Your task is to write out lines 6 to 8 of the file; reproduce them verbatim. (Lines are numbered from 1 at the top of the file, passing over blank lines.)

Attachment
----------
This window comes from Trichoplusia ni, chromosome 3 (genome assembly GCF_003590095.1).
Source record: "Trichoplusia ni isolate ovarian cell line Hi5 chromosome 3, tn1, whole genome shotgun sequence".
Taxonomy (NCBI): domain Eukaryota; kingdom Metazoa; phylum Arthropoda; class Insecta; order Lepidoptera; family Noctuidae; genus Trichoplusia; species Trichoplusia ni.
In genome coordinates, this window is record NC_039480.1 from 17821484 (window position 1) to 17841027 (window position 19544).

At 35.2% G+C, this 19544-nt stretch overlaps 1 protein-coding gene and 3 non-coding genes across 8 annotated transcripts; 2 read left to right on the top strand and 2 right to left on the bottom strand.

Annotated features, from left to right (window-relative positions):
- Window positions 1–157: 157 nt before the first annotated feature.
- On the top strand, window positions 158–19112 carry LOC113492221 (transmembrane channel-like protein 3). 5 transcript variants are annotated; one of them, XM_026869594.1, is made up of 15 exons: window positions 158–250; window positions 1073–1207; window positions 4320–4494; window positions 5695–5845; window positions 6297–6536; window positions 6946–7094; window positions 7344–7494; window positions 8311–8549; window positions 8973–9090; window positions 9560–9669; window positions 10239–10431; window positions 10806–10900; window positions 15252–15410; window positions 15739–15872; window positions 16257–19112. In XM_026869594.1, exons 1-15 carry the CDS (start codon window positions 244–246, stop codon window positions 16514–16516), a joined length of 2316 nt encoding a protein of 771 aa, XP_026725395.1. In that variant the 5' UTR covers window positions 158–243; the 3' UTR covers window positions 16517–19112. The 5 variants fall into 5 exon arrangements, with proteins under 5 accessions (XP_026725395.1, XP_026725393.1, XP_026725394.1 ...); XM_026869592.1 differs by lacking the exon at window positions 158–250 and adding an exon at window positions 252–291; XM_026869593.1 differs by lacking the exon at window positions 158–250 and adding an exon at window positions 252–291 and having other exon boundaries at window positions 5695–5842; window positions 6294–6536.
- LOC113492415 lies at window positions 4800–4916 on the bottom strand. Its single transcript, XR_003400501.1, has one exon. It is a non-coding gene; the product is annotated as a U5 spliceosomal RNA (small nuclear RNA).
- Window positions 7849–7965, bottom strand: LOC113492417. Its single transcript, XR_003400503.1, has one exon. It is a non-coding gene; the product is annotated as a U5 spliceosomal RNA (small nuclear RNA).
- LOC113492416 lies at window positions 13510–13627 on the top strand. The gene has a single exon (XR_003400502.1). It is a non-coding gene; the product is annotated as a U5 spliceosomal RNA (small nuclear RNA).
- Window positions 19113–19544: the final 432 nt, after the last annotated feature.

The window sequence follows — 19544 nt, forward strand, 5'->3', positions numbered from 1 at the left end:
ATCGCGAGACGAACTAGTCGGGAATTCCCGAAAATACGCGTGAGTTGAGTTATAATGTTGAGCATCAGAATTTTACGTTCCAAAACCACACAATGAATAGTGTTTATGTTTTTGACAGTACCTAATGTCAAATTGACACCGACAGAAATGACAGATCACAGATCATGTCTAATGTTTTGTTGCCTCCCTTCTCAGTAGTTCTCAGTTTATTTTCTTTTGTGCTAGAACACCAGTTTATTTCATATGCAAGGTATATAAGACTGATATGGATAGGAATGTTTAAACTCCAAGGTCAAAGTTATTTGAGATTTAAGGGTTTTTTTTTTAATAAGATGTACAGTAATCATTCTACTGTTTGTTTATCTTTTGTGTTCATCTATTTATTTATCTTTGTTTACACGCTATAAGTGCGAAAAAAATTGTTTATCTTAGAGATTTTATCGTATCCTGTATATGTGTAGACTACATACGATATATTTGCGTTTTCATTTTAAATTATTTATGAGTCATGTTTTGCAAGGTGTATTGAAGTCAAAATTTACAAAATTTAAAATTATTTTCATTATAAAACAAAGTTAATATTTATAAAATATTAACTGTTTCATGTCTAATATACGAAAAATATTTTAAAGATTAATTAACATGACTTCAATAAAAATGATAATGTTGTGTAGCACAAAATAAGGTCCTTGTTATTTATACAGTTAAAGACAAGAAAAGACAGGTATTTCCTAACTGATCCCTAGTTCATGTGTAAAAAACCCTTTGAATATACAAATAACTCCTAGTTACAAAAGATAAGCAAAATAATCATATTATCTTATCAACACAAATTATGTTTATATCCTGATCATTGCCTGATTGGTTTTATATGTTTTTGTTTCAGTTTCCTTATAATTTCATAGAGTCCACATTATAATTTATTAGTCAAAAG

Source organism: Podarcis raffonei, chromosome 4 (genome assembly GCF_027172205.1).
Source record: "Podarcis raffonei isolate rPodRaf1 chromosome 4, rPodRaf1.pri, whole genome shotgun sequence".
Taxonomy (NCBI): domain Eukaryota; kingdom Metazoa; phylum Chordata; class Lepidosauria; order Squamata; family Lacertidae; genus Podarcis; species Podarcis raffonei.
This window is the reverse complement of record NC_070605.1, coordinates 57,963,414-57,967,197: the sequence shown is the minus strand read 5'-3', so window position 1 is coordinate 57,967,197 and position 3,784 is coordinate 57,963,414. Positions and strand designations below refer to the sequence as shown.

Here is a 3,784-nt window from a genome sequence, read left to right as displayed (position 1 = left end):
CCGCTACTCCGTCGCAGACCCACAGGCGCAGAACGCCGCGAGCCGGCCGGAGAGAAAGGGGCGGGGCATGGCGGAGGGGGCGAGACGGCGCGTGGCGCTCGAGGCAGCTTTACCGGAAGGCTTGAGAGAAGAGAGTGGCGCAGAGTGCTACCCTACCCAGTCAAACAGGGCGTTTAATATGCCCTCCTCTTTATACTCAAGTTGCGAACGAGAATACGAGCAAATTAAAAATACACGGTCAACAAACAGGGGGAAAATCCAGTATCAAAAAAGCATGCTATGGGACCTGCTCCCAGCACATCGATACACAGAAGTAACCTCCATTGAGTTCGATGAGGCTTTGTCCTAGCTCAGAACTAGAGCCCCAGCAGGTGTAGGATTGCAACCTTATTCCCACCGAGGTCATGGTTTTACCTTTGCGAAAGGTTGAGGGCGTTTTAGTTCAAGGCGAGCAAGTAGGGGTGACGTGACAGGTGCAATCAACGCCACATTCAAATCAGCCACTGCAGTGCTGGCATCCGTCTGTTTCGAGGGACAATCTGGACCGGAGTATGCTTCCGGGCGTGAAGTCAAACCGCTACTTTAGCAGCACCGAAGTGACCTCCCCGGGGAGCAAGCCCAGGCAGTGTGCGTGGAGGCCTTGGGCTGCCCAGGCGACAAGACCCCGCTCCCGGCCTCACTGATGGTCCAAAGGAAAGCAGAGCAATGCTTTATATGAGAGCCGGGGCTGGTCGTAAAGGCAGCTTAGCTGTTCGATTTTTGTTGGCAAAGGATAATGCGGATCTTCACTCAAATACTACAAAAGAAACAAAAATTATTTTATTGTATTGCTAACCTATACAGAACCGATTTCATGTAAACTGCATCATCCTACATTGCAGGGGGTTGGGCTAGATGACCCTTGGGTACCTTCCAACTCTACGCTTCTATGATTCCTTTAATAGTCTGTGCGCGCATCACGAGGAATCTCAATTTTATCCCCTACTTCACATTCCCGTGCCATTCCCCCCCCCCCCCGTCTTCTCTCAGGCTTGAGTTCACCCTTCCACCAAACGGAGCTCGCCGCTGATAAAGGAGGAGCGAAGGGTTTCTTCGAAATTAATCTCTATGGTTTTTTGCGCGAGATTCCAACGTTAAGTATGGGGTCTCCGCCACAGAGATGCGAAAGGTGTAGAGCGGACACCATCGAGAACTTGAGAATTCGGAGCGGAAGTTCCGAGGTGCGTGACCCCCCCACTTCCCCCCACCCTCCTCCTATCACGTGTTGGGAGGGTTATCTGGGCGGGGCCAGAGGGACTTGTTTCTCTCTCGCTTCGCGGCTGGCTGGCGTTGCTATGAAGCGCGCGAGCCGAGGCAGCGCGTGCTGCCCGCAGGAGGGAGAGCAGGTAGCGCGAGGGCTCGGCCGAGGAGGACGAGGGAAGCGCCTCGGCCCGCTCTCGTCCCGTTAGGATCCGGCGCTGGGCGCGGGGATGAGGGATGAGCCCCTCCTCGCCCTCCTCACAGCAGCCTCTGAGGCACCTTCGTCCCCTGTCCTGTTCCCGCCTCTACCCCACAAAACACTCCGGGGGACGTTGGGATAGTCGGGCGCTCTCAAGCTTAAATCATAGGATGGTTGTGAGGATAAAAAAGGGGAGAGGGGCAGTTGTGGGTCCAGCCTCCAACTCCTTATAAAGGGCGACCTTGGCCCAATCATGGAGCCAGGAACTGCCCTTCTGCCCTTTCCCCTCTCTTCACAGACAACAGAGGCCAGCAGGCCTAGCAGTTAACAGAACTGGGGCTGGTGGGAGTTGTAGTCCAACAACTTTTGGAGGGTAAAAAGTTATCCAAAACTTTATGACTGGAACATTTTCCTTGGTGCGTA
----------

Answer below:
Annotated features, from left to right (window-relative positions):
- Window positions 1–157: 157 nt before the first annotated feature.
- On the top strand, window positions 158–19112 carry LOC113492221 (transmembrane channel-like protein 3). 5 transcript variants are annotated; one of them, XM_026869594.1, is made up of 15 exons: window positions 158–250; window positions 1073–1207; window positions 4320–4494; window positions 5695–5845; window positions 6297–6536; window positions 6946–7094; window positions 7344–7494; window positions 8311–8549; window positions 8973–9090; window positions 9560–9669; window positions 10239–10431; window positions 10806–10900; window positions 15252–15410; window positions 15739–15872; window positions 16257–19112. In XM_026869594.1, exons 1-15 carry the CDS (start codon window positions 244–246, stop codon window positions 16514–16516), a joined length of 2316 nt encoding a protein of 771 aa, XP_026725395.1. In that variant the 5' UTR covers window positions 158–243; the 3' UTR covers window positions 16517–19112. The 5 variants fall into 5 exon arrangements, with proteins under 5 accessions (XP_026725395.1, XP_026725393.1, XP_026725394.1 ...); XM_026869592.1 differs by lacking the exon at window positions 158–250 and adding an exon at window positions 252–291; XM_026869593.1 differs by lacking the exon at window positions 158–250 and adding an exon at window positions 252–291 and having other exon boundaries at window positions 5695–5842; window positions 6294–6536.